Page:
Crowdcasting: the Game Changer

Developing new business ideas and marketing strategies pose a challenge for companies in almost every industry. The strong competition offered to internet ventures necessitates an even higher level of new innovations to create and maintain a company’s competitive edge. To fill this need, many companies are turning to a business model similar to the method used by open-source platforms, popularly known as Crowdcasting.

Through this strategy, companies build a network of users that can then be offered incentives for participating in product development, marketing ventures and other business solutions. These users/visitors are usually targeted for their knowledge and experience with the topic, but can often be any interested party.

Crowdcasting is basically the execution of pull-push strategy.

The Pull

You can build a large community of participants during the pull phase. This may take place at your website, social networking platforms and email. As the community grows, viral trends create a self-sustaining growth that can generate a large number of participants from the target market.

Listener Driven Radio, for example, has developed a platform that allows users to affect radio programming. The company then encouraged it’s listeners to sign up and take part in the music network.

The Push

Once a community has been built, you just develop a strategy to take advantage of the large pool of resources. If you are searching for a new product, you can offer incentives for the best new idea. Those in need of a large marketing campaign may have a contest to design the best new advertisement.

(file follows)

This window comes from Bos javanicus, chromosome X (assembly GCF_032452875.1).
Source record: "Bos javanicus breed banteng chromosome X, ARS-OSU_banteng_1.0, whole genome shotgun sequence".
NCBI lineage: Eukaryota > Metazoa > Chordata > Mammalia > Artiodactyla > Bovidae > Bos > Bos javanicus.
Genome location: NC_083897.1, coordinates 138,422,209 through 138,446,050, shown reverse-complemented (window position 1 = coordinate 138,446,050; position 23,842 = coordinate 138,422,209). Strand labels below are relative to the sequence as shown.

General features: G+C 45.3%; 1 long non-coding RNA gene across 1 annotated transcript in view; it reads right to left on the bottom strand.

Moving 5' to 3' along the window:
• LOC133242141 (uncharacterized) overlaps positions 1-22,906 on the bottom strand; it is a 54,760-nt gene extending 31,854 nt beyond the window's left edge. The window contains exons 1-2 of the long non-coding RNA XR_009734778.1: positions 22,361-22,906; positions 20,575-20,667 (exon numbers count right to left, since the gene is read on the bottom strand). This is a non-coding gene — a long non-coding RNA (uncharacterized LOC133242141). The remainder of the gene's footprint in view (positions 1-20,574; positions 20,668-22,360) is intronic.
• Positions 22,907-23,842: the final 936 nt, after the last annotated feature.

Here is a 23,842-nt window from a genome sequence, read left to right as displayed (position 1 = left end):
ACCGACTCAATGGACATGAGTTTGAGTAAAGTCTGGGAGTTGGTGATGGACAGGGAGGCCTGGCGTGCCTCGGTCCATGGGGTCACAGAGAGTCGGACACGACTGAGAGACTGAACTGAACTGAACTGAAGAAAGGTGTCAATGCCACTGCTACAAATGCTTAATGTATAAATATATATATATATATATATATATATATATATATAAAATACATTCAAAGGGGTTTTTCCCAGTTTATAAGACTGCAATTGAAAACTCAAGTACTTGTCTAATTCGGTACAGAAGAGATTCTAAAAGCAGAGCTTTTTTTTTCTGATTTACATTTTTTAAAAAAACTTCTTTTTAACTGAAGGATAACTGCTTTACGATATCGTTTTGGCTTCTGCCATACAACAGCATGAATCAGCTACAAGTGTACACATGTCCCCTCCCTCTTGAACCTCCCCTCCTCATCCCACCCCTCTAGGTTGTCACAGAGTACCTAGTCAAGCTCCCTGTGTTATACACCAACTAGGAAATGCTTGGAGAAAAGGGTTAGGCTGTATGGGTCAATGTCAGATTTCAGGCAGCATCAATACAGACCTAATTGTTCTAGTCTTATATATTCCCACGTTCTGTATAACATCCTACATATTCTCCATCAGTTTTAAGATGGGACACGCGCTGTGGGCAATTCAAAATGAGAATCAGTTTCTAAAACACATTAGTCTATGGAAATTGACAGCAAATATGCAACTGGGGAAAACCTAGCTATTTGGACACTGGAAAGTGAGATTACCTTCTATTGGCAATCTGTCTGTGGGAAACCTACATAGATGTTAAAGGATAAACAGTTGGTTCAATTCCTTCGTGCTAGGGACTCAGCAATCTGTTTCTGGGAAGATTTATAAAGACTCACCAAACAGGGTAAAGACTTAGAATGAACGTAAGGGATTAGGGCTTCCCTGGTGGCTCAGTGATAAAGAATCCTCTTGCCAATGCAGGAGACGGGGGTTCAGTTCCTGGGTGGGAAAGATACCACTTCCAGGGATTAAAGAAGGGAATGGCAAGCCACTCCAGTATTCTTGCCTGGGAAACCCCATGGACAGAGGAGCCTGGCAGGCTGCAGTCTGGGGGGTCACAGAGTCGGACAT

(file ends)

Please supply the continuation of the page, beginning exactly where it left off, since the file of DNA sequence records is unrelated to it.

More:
Companies like General Electric, Whirlpool and American Express, or example, have teamed up in the past to offer over 3,000 business students the opportunity to compete for the best new product or service. This strategy even proved itself being beneficial in the medical field. A recent Prize4Life contest award $1 Million for research on a cure for Lou Gehrig’s disease.

Crowdcasting vs. Crowdsourcing

While these two can overlap, crowdsourcing is a slightly different business strategy. In crowdsourcing, customers are broadly targeted. There are usually few requirements to participate in the organizations activities and information is typically freely disseminated.

Crowdsourcing has the benefit of attracting vast number of participants. This can greatly increase the amount of information generated during the pull-push of the crowd. However, many companies are finding that a very select group will generate higher quality products and innovations that require fewer resources to process.

Implementing the Crowd

Social networking makes the process of building a community simple. You could launch a Twitter account or Facebook page to generate a massive number of interested users. To increase the user base fast, some marketers are offering incentives to become a fan in Facebook; some are using gateway pages to unlock content in Facebook page and some are simply buying followers for twitter and fans for Facebook accounts. Depending fully on services like these may backfire. However, for experimental purposes, mix of organic growth and bot based growth could produce interesting results. I am not suggesting here to exploit or manipulate Facebook or Twitter’s services. The prospect of prizes or awards can then be used to take advantage of the network.

To simplify the process, however, you may turn to 3rd party services like Idea CrossingSkild or similar to launch and maintain a user base or competition. This could potentially enable you to take advantage of a user base that has already been generating, saving both time and costs.

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